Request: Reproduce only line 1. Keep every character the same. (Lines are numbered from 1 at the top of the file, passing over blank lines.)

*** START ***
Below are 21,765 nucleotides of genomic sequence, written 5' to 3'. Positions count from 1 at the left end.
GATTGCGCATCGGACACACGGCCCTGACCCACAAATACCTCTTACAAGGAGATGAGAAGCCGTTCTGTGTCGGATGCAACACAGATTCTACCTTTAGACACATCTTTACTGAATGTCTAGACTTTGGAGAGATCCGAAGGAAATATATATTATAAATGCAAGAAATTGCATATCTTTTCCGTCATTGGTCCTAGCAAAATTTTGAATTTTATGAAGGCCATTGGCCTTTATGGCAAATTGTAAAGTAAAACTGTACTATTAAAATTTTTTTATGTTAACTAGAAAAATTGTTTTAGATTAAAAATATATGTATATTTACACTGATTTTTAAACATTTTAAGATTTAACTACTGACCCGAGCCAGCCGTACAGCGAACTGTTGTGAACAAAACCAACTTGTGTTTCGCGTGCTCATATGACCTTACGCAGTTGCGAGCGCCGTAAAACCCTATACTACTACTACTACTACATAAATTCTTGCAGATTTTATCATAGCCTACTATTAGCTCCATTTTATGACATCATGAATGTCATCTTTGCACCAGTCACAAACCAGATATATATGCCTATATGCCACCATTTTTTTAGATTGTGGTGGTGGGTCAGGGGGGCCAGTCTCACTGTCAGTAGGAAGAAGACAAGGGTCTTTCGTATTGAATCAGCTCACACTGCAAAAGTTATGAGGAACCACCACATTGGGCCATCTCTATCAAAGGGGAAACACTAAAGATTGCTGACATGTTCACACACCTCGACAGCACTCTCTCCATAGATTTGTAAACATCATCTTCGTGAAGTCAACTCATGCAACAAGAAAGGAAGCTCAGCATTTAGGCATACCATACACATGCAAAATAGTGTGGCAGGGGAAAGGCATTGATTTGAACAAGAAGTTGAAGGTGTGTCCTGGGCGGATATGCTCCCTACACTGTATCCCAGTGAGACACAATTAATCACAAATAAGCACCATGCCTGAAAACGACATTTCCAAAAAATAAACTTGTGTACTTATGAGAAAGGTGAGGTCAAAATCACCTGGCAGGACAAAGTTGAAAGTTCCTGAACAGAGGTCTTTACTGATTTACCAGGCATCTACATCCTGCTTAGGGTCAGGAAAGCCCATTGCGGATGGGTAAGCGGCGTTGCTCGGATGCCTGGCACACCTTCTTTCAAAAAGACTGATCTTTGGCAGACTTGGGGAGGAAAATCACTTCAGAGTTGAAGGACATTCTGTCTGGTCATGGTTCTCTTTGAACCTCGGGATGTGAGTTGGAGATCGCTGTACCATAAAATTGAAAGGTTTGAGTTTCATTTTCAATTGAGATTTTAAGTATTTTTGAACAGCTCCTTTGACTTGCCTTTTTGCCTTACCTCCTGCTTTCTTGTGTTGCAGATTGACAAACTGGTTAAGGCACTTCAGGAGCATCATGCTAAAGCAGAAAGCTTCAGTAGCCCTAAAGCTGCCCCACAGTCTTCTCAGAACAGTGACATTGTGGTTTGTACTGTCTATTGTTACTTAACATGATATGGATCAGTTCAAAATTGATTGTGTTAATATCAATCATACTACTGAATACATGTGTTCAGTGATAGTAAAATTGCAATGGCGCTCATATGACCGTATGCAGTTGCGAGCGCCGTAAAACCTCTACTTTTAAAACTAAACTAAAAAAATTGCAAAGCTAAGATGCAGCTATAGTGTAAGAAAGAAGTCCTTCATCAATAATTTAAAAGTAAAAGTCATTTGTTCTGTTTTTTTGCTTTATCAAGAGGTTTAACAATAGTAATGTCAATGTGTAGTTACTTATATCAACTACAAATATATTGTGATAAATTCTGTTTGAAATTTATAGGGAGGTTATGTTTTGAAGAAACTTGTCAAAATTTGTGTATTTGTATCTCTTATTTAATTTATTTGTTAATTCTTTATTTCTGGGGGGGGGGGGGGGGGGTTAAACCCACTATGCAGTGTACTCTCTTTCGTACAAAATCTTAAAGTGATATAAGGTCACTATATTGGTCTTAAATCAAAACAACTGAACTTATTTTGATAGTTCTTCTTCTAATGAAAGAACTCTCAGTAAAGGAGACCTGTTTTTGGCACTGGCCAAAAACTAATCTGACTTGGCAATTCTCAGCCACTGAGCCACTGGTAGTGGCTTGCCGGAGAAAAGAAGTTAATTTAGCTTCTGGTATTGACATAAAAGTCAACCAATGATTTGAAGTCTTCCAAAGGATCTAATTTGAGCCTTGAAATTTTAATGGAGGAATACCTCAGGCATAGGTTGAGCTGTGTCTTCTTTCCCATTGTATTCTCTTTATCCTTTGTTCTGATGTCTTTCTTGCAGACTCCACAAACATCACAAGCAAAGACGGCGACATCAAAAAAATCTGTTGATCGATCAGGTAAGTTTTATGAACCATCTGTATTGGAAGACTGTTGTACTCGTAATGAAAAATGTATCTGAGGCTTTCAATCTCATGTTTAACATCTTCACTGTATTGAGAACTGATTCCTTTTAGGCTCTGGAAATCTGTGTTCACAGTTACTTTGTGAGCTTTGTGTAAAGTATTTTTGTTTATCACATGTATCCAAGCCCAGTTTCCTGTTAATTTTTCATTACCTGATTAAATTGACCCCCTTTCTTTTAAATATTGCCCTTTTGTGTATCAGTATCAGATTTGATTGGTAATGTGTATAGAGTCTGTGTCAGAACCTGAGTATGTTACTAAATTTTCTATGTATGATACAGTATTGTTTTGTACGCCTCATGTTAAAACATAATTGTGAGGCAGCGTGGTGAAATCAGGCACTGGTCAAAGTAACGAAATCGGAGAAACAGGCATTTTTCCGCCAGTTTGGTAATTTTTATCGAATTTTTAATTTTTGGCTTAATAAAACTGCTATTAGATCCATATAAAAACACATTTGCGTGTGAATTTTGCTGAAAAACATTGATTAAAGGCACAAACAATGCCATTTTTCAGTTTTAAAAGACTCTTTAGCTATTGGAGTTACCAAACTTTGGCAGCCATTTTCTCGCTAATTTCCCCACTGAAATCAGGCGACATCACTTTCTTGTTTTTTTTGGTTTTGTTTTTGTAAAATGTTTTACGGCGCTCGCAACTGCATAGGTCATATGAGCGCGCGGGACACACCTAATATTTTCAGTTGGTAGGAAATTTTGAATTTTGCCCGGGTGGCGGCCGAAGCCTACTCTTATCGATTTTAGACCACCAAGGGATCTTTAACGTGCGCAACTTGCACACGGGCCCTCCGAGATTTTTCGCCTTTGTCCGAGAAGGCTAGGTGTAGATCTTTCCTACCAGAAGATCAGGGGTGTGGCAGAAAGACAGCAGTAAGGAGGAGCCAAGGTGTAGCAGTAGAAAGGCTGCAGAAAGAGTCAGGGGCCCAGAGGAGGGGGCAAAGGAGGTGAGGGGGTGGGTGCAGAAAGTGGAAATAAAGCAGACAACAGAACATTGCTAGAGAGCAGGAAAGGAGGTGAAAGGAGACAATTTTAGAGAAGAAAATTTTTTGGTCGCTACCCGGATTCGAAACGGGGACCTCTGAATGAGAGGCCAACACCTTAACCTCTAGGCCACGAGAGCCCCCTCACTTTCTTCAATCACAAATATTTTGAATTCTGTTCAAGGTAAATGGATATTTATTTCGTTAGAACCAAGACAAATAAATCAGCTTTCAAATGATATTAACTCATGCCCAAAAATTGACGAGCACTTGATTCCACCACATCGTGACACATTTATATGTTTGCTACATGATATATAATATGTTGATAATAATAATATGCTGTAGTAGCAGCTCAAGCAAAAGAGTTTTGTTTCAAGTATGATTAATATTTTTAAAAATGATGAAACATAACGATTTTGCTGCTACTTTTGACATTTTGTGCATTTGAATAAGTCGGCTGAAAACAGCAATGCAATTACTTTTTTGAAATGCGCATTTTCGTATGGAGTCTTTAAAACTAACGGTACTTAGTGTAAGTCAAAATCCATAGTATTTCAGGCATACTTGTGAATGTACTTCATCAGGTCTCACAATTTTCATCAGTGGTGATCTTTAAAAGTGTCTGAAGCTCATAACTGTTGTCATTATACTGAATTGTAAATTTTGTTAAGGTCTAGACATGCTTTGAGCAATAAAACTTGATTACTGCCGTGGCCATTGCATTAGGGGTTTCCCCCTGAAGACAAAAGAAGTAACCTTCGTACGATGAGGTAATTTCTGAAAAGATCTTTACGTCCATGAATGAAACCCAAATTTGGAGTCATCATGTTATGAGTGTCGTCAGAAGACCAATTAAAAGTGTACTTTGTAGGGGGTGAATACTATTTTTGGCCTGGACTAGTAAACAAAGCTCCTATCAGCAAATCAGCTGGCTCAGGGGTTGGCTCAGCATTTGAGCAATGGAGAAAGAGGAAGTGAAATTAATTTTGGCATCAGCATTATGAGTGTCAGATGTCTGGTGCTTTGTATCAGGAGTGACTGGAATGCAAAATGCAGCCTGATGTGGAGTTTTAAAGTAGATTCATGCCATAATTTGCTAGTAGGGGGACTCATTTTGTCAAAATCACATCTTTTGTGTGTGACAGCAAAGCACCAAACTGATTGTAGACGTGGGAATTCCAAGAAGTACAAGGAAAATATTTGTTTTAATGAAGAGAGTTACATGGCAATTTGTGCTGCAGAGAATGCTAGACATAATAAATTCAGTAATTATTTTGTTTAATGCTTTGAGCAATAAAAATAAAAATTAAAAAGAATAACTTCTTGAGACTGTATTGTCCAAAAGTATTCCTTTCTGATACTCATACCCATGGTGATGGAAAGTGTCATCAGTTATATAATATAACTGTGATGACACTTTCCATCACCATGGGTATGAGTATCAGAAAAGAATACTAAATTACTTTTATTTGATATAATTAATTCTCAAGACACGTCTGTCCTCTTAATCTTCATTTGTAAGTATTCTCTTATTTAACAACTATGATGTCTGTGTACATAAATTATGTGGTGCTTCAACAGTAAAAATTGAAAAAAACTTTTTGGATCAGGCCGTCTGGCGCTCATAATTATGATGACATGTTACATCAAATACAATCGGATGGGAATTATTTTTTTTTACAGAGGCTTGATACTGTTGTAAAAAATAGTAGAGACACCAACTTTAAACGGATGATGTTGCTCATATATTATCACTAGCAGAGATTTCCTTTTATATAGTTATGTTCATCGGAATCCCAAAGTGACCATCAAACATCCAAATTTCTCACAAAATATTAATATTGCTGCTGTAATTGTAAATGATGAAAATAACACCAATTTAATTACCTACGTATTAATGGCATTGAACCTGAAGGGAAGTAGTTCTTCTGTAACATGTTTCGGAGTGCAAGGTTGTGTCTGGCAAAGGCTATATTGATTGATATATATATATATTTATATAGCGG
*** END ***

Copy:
Below are 21,765 nucleotides of genomic sequence, written 5' to 3'. Positions count from 1 at the left end.